Thursday, April 14, 2022

A Tender Look Back at “Tender Mercies”

Robert Duvall has long been one of Hollywood’s most respected character actors, starting with supporting roles in such major films as To Kill a Mockingbird (as Boo Radley, 1963), MASH (as Major Frank Burns, 1970) and The Godfather films (as “fixer” Tom Hagen, 1972 and 1974). Unlike most character actors, he ultimately made the leap into leading roles. Having grown up in a military household, he brought aa fierce authenticity to the complex role of Bull Meechum in The Great Santini. In 1981, the part earned him his first nomination as Best Actor, but he was up against such landmark performances as that of Robert De Niro in Raging Bull (the eventual winner) and John Hurt in The Elephant Man. Three years later, though, he took home the Oscar for the role of country singer Mac Sledge in Tender Mercies.

  Also winning an Oscar for Tender Mercies was its writer, Horton Foote, the Texas playwright who adapted To a Kill a Mockingbird for the screen, and wrote both the stage and film versions of The Trip to Bountiful. Foote was a Texas country boy to the tips of his fingernails (though he died in Connecticut), and he could be relied upon to convey simply and directly a down-to-earth life. That’s why he was honored by the Academy for a screenplay some might call slight. (Leonard Maltin’s now defunct but invaluable guide calls it “not so much a story as a series of vignettes.”) In this particular Foote project, apparently written with Duvall in mind, the central character is a noted country-western singer, now on the skids, who finds resurrection in the home of a young widow running a motel and filling station in the middle of nowhere.

Country western is not my music of choice, but my colleague Diane Diekman  has made a career out of exploring the lives of country music stars like Marty Robbins and (upcoming) Randy Travis. I’ve read her Live Fast, Love Hard: The Faron Young Story, about a singer whose considerable talent was eclipsed by his outrageous lifestyle, and I think I have some sense of what stardom can do to dirt-poor country boys. The norm for Young and others, when at the height of their powers, seems to have been fast cars, hot women, and cold brews, with a firearm or two thrown in for good measure. Duvall’s Mac Sledge is first seen as a down-and-out drunk. But his gentle connection with Vietnam widow Rosa Lee and her scrappy young son brings out the best in him. Through them he learns to live again, to forget the bitter marriage he’s fleeing, and to find comfort in family and faith.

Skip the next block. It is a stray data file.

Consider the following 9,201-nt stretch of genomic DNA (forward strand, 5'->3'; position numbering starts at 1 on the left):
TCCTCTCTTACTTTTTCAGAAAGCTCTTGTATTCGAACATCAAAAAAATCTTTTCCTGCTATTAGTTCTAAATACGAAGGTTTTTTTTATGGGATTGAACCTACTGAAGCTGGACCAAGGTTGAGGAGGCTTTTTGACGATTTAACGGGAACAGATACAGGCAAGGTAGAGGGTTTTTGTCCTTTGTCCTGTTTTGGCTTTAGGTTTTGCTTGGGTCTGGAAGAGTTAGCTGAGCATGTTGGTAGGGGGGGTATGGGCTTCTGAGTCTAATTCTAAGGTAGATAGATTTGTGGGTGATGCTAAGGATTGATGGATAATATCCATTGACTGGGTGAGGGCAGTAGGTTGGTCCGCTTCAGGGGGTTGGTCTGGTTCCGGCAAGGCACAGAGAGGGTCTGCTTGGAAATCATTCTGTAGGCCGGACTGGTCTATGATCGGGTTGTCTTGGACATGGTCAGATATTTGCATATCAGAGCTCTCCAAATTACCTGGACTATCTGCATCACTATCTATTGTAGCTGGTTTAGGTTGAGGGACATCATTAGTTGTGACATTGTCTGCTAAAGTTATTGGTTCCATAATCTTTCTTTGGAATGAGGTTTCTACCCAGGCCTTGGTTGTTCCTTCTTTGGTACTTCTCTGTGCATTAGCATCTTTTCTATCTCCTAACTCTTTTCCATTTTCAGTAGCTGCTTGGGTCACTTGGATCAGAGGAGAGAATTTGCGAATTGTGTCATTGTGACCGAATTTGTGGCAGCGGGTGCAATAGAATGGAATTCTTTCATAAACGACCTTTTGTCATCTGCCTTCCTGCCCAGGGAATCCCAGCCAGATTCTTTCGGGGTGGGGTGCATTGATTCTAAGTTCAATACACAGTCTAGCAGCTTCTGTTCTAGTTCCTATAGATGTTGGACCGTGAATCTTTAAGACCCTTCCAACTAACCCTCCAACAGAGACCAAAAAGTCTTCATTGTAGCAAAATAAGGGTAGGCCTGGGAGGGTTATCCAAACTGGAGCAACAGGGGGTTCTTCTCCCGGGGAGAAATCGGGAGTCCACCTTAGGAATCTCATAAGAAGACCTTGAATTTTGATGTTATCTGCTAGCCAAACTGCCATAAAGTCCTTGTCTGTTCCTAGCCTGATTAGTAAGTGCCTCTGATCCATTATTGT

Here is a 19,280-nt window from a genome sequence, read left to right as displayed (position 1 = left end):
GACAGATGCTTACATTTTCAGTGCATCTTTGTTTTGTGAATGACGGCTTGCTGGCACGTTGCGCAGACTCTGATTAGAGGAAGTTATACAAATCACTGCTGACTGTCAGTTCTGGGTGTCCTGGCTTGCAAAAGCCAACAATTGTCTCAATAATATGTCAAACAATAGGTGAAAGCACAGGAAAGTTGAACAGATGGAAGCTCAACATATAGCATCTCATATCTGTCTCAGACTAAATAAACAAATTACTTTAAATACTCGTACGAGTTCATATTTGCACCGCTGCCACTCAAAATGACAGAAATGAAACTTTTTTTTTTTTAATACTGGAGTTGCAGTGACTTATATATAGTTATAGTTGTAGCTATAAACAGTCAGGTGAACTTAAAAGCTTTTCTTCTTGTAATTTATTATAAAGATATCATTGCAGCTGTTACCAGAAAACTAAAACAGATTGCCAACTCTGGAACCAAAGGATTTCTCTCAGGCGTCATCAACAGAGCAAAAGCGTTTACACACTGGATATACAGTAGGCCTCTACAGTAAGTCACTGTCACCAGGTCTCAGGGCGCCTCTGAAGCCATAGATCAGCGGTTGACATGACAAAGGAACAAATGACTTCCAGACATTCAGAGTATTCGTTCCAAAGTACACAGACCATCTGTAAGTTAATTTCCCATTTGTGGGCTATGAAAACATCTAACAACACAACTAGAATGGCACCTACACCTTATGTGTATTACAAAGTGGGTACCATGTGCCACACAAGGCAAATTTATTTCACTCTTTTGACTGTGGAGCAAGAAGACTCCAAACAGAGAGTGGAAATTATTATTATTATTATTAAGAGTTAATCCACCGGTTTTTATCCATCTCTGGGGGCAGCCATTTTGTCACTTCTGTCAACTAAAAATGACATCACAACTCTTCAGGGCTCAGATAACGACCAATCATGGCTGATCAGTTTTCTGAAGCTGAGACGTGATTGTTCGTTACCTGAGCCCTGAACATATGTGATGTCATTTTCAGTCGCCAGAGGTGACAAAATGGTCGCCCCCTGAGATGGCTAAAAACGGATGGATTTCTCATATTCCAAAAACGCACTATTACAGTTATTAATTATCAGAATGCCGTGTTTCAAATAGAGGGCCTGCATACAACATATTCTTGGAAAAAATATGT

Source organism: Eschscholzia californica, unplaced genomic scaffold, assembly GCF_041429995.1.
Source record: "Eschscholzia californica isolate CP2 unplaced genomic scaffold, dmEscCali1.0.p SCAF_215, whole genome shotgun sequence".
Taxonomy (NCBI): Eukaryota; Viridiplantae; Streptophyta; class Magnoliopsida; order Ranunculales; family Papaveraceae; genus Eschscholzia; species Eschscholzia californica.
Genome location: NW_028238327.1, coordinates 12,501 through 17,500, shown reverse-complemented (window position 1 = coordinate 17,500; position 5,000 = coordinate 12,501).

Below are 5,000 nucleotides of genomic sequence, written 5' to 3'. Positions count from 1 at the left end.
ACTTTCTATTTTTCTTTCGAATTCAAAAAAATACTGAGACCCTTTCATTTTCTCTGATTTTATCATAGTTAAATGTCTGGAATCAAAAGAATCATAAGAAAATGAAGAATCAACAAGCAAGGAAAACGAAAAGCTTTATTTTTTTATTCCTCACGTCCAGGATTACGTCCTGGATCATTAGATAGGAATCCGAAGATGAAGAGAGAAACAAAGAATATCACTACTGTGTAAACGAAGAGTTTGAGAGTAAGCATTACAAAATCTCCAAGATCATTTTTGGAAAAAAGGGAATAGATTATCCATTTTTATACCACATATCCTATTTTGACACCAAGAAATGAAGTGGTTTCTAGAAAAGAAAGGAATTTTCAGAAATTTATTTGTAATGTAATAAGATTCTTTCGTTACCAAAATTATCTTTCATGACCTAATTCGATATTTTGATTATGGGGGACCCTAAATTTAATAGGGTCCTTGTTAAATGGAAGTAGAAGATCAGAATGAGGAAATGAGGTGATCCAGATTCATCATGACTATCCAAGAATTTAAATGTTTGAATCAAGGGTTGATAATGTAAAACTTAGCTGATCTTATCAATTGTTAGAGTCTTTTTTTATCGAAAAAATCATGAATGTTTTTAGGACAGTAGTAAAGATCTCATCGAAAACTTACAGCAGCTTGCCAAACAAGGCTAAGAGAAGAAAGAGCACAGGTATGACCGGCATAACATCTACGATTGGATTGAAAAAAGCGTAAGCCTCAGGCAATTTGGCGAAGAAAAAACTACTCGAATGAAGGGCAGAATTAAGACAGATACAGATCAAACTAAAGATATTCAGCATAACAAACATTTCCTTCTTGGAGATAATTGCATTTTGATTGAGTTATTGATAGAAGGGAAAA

That last is key: Robert Altman had it right in Nashville (1975), in which the film’s many interpersonal struggles are forgotten on Sunday morning when everyone turns out to praise the Lord. In Tender Mercies (the title comes from a bedtime prayer that Rosa Lee fervently recites),  old-time religion becomes a counterweight to the heavy burdens Sledge sees himself carrying. By the film’s end, despite it all, he’s returning to the music he loves. And, even more important, he’s finally able to see himself as a happy man. Yes, he still mistrusts the notion of happiness, all too aware that bad things can happen to good people. Still, he’s now finally able to accept the positive taspects life and move on.

 This isn’t a great film, but it’s anchored by a great performance. However plodding and predictable the action might be, Duvall keeps us connected with life as it is lived.

 At a time of many religious holidays (Passover, Eastern, Ramadan), I wish all my readers well. Special thanks to Diane Diekman for helping me see the glories of country music. Write to her at if you’d like to be added to the mailing list for her comprehensive country music newsletter.





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